Anyone who owns property or other assets should make a Will. A Will ensures that your assets are distributed according to your wishes but also, and maybe more importantly, your family is spared a complicated and drawn-out administration of your estate as set out by the Succession Act 1965. Dying intestate (without making a Will) means that your personal representative, often a spouse, has to obtain a grant of Letters of Administration in order to distribute the proceeds of your estate to your beneficiaries.
Leaving assets to someone other than your spouse or civil partner could mean that they are liable for 33% inheritance tax if the sum is in excess of the threshold, see below. Tax is levied on the total net value of all assets received and includes the family home, investment properties, cash, life assurance benefits as well as house contents, jewellery, etc.
This is where good financial planning is critical. At O’Leary Financial Planning we can help reduce your tax bills and in particular inheritance tax payable by your family and beneficiaries by setting up a ‘Section 72’ Life Insurance Policy. You can use this Whole of Life Policy to help offset any inheritance liability for your beneficiaries which has been approved by the Revenue Commissioner. It can be taken out specifically to pay inheritance tax and is therefore not liable to tax.
Inheritance Tax Thresholds
The thresholds are the combined tax-free amounts available for both inheritance and gift tax. The table below shows the current CAT thresholds as of 13 December 2017. Above these amounts, the current tax rate is 33%.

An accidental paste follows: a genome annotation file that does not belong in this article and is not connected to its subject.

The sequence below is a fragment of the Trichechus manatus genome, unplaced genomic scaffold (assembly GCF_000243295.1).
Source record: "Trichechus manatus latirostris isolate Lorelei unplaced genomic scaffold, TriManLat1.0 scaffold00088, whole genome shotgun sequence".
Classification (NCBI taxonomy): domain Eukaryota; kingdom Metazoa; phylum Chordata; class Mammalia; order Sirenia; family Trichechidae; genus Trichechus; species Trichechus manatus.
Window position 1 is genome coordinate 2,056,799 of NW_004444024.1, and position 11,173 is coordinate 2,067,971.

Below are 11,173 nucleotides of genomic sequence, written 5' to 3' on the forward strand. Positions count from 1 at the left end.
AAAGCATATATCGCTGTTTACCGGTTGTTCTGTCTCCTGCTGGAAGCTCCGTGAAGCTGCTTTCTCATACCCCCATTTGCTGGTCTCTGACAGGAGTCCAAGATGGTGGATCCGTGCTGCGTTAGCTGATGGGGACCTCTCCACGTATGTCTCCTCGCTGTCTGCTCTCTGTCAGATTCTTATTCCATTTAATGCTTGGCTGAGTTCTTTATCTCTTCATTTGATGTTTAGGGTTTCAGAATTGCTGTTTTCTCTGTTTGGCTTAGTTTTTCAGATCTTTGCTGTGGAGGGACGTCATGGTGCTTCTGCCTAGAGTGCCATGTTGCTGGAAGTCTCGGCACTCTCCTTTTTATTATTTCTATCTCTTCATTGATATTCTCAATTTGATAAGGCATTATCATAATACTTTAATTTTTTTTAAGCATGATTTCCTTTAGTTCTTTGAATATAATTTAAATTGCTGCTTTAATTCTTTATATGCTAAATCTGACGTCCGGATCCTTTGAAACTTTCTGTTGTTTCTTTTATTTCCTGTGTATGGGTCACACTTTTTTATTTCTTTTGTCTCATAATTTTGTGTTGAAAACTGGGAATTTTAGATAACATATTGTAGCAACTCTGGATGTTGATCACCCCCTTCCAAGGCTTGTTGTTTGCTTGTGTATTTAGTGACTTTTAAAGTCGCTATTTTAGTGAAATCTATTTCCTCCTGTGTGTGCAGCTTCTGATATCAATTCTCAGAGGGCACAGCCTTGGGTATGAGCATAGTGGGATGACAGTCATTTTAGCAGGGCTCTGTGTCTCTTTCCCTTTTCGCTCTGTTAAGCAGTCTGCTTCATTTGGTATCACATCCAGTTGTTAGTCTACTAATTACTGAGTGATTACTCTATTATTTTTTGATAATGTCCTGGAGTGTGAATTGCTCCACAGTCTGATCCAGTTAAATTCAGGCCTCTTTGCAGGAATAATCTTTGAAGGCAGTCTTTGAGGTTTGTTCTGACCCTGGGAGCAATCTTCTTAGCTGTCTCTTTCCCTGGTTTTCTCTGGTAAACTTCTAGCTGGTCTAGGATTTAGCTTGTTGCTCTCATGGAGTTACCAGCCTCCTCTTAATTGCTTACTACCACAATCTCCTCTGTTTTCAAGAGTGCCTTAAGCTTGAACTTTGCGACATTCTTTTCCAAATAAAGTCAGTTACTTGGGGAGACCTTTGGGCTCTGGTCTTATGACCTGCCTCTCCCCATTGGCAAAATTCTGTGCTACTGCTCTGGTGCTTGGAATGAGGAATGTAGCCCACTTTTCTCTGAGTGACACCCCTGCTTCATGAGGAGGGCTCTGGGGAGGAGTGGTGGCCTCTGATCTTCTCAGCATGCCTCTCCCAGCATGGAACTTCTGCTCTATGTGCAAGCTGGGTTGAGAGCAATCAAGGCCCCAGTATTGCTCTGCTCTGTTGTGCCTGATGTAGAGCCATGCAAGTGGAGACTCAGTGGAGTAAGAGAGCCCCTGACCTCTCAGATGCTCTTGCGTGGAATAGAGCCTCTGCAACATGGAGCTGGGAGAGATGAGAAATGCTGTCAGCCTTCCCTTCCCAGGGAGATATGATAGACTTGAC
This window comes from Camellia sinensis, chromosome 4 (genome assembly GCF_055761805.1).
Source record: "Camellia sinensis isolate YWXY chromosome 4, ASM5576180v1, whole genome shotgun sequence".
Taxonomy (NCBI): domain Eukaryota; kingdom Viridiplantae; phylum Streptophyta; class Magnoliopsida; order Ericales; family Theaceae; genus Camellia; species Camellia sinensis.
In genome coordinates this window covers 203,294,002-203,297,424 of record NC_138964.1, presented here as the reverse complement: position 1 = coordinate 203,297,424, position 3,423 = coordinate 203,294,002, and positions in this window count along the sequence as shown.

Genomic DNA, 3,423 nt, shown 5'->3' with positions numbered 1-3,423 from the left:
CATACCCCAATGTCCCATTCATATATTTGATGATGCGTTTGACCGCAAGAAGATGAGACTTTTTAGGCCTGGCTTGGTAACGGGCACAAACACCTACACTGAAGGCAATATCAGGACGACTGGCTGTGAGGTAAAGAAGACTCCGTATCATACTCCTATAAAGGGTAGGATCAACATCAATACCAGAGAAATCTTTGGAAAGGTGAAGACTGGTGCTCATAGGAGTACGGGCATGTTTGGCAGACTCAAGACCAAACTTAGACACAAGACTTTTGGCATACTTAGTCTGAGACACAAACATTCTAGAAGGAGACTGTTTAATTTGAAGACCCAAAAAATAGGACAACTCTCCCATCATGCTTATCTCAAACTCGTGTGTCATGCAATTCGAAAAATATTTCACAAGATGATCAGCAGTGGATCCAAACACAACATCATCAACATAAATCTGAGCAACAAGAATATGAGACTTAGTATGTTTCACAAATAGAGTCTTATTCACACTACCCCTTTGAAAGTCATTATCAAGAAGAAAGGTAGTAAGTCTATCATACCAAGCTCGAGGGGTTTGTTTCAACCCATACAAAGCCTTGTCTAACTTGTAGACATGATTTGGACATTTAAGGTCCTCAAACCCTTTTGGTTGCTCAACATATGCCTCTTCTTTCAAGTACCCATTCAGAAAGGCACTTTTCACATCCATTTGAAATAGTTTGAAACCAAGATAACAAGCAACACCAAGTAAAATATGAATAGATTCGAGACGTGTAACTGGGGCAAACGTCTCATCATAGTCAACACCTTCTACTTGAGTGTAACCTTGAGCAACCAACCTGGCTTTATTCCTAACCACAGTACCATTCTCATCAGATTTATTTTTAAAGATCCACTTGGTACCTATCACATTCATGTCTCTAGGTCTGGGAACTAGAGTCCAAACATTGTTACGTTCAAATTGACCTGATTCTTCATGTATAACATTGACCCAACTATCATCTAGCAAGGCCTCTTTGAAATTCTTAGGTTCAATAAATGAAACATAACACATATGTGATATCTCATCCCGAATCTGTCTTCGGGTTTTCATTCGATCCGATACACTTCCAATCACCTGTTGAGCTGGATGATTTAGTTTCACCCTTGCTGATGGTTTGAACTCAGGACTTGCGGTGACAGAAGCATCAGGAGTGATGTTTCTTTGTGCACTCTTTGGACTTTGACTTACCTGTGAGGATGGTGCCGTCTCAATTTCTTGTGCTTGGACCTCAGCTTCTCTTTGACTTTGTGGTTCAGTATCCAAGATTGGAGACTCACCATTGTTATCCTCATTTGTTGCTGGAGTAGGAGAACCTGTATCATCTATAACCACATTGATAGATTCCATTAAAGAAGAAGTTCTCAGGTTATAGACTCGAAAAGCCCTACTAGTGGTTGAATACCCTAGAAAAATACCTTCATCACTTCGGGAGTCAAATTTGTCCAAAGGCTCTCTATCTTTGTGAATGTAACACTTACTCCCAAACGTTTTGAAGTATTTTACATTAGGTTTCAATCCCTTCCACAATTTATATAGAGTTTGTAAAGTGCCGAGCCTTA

|Group||Relationship to the Deceased||Threshold amount|
|A||Child (adopted child, step-child and certain foster children) or a minor child of a deceased child of the policyholder||€335,000 (budget 2020)|
|B||Parent*, Sibling, Niece, Nephew, Grandchild||€32.500|
|C||Applies in all other cases||€16,250|
*In certain circumstances a parent taking an inheritance from a child can qualify for Group A status. For more information on this see www.revenue.ie/en/tax/cat/index.html
How to mitigate your tax bill?
Small Gift Exemption – Each of your children can receive €3,000 per annum from you and your spouse without any Gift Tax implications. Normally a savings policy is set up in each of their names.
Family Home Relief – There is a complete exemption from Inheritance Tax on the value of the family home if certain conditions are met. To qualify for the exemption the person who inherits the house must:
- have lived in the house for 3 years prior to your death
- At the date of the inheritance, they must not hold an interest in any other residential property. This includes any ‘Buy to Let’ property previously owned
- The ‘child’ must continue to live in this house as his/her main residence for 6 years after your death
Owning a share in another property means this relief will not apply.
Section 72 – Life Assurance Relief: The relief provides that where a life assurance plan is put in place to provide solely for the payment of Inheritance tax, Revenue will not tax the proceeds of the policy if the money is used to pay the inheritance tax arising from the death of the policy holder.
Relief is granted subject to certain conditions:
- The plan must be made expressly under the provisions of Section 72. Normally the plan is endorsed to this effect when it is issued.
- To qualify for Section 72 relief the person covered under the plan must also pay the premium.
- A joint-life plan can only be taken out by a married couple or registered civil partners.
- The Policy must be a flexible/whole of life plan to be acceptable to the insurer.
If the policy is put in place to pay the inheritance tax liability (ie put in trust for the beneficiaries to pay the actual inheritance tax bill) this is acceptable to Revenue.
For more information about Inheritance Tax Planning or to answer your queries about other Tax Relief Benefits call us on 091 778677 or email email@example.com